Excel infographics, like the one below, are easy to build and there are loads of tools you can use to add some sparkle.
Infographics are suited to one off brochure style reporting designed to catch your eye and be easily digestible and memorable. They’re often found in newspapers or other print publications because they draw you in with the colourful display and fun graphics.
Don’t confuse them with Excel Dashboard reports, which are interactive and aim to quickly convey key business metrics without unnecessary noise and gimmicks that might distract your audience.
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Building Excel Infographics
The black and white image below numbers the various elements I used to build my Excel infographic. Continue scrolling past the image for further instructions.
Excel has lots of tools you can bring together to build infographics, including:
- Shapes and text boxes – layer Shapes and Text Boxes to align and arrange different elements without being limited to the size of one object.
- Icons (available in Excel 2016 Office 365 onward) – Icons convey a visual message about the data that is instantly recognized. They’re fun and add interest to the numbers.
- ALT Codes & Unicode Symbols – Enter the ASCII or Unicode codes for 1000's of symbols like ✈ ❤ ⛱ .
- Word Art – add graphic design font elements to give your infographic a professional touch. Use different fonts and font sizes, but try to limit it to two or three at the most.
- Custom Cell Formats – I used a repeating asterisk to create separation between some of the metrics. Download the file and inspect the cell number format in the Excel file to see how I did it.
- 3D Models (available in Excel 2016 Office 365 onward) – there are lots of 3D models already available. I used one for the rose in the top right, but it was just for fun. Don’t feel they’re necessary.
Note: 3D models result in large file sizes. The small rose in my Excel infographic added 18MB to my file size, which is why it’s not in the downloadable file.
- Doughnut and Bar Charts – Generally, I avoid pie and doughnut charts because they’re big and bulky and are more difficult to read than bar or column charts. However, in infographics your goal is to grab attention first and convey information second. And for this, pie and doughnut charts work well.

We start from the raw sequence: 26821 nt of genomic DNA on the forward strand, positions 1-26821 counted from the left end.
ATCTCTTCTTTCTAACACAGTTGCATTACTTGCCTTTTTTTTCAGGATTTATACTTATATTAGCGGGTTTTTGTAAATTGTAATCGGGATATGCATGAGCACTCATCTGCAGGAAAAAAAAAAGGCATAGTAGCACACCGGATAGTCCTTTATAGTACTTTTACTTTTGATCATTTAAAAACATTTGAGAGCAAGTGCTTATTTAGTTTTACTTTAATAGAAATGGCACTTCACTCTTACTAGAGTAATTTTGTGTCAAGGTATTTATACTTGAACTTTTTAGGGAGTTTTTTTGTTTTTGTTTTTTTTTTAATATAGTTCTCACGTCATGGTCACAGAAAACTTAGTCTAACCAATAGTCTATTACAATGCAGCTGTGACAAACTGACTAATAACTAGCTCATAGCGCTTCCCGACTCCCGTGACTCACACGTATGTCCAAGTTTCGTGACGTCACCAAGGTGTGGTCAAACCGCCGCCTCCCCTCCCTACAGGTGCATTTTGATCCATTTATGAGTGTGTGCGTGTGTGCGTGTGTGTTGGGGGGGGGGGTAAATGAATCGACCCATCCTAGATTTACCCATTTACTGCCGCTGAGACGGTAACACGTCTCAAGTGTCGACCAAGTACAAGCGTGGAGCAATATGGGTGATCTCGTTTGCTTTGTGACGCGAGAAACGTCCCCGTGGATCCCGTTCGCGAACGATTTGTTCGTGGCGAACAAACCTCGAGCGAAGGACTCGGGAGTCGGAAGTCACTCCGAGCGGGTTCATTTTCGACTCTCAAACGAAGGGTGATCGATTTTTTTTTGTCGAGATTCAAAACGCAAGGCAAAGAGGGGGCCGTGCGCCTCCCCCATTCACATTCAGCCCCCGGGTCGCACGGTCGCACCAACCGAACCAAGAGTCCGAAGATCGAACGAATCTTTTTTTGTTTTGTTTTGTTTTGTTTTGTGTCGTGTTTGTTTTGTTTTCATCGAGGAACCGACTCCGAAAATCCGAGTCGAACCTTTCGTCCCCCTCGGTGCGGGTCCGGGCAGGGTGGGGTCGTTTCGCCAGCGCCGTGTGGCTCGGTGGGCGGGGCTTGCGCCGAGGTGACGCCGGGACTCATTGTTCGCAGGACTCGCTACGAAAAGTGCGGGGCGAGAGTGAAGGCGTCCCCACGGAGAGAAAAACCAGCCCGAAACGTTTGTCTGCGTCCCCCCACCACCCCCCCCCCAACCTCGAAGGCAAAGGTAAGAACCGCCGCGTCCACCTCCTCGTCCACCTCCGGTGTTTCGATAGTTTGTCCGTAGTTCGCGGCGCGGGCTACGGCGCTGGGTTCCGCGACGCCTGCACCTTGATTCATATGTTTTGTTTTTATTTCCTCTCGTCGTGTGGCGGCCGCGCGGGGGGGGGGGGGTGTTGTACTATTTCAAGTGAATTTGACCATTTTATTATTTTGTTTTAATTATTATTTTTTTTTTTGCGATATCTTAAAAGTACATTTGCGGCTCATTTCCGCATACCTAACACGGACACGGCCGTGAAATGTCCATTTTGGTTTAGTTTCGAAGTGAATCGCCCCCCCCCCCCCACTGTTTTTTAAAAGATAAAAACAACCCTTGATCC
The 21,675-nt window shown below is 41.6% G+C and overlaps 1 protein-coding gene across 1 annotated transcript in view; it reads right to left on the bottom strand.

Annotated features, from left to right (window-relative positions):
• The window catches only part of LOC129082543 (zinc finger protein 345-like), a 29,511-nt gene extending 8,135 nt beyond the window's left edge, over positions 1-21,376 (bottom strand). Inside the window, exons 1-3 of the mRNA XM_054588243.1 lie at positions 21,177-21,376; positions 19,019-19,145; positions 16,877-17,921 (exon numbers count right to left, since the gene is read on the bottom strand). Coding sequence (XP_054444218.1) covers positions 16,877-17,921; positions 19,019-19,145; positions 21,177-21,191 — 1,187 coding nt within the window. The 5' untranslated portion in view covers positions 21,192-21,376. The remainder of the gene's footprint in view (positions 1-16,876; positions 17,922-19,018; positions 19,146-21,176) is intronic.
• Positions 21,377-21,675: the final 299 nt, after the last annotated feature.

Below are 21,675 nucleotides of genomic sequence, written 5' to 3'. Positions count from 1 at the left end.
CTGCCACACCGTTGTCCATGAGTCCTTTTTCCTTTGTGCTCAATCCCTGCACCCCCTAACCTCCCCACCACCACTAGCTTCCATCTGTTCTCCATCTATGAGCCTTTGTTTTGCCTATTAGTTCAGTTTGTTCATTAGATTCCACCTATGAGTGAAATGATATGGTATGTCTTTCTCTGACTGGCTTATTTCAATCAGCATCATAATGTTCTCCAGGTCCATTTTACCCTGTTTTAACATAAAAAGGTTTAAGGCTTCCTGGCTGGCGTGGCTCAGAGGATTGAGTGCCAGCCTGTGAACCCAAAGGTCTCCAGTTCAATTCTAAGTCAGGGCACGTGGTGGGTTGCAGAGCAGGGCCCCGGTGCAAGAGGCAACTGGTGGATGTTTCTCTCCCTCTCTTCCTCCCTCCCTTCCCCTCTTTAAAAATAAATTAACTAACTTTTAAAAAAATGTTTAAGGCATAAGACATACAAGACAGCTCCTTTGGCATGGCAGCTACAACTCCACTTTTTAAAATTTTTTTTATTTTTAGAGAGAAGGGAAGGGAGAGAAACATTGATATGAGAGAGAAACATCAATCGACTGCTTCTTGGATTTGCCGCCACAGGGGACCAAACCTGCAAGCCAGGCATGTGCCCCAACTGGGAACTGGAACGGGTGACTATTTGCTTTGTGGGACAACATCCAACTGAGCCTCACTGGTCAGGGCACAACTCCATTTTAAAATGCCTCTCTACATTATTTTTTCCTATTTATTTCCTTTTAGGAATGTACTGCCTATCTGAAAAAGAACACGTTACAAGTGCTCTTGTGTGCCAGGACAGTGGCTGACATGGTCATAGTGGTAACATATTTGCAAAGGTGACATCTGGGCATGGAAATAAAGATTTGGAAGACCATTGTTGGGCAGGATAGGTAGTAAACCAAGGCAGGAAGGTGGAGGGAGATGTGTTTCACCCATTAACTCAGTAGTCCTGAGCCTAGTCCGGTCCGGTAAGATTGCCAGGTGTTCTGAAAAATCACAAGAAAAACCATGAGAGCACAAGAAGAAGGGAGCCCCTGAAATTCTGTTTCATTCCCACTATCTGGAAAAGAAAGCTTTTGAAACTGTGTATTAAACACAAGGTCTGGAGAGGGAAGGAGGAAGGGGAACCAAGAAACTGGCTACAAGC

That doesn’t mean you should pile your pies full of segments. No more than two or three segments is enough.
When using bar or column charts it’s helpful if you can sort the data in descending or ascending order.
- Cell Fill and Borders – I used a fancy line style for the infographic border and applied a contrasting color:
Bonus tip: Set your Excel Theme to a color palette that suits your topic. This will save you time choosing colors because the color palettes will be prepopulated to suit your infographic.
I used the Red Violet color theme, as you can see in the screenshot below.
A word of advice on color; less is more. Try to stick to one color palette column for the majority of your infographic, and maybe use one or two colors from the other side of the spectrum to differentiate elements. The screenshot below highlights the colors I used in green boxes:
Use color consistently; I’ve used blue when encoding male data, stereotypical I know!
Excel Infographics Summary
- Remember, infographics are for one off brochure style reports. Don’t be tempted to turn your dashboard reports into infographics.
- Layer and combine different Excel tools like Shapes, Icons and text boxes. But don’t use every shape available, again, less is more.
- Be consistent with color – data that represents the same location/product/gender etc. should be encoded in the same color.
- Don’t go crazy with fonts. Two or three different fonts is enough.
Use placement - put your most important information towards the top to draw the reader in. Create a story with the data that flows from one point to the next to keep the reader engaged.
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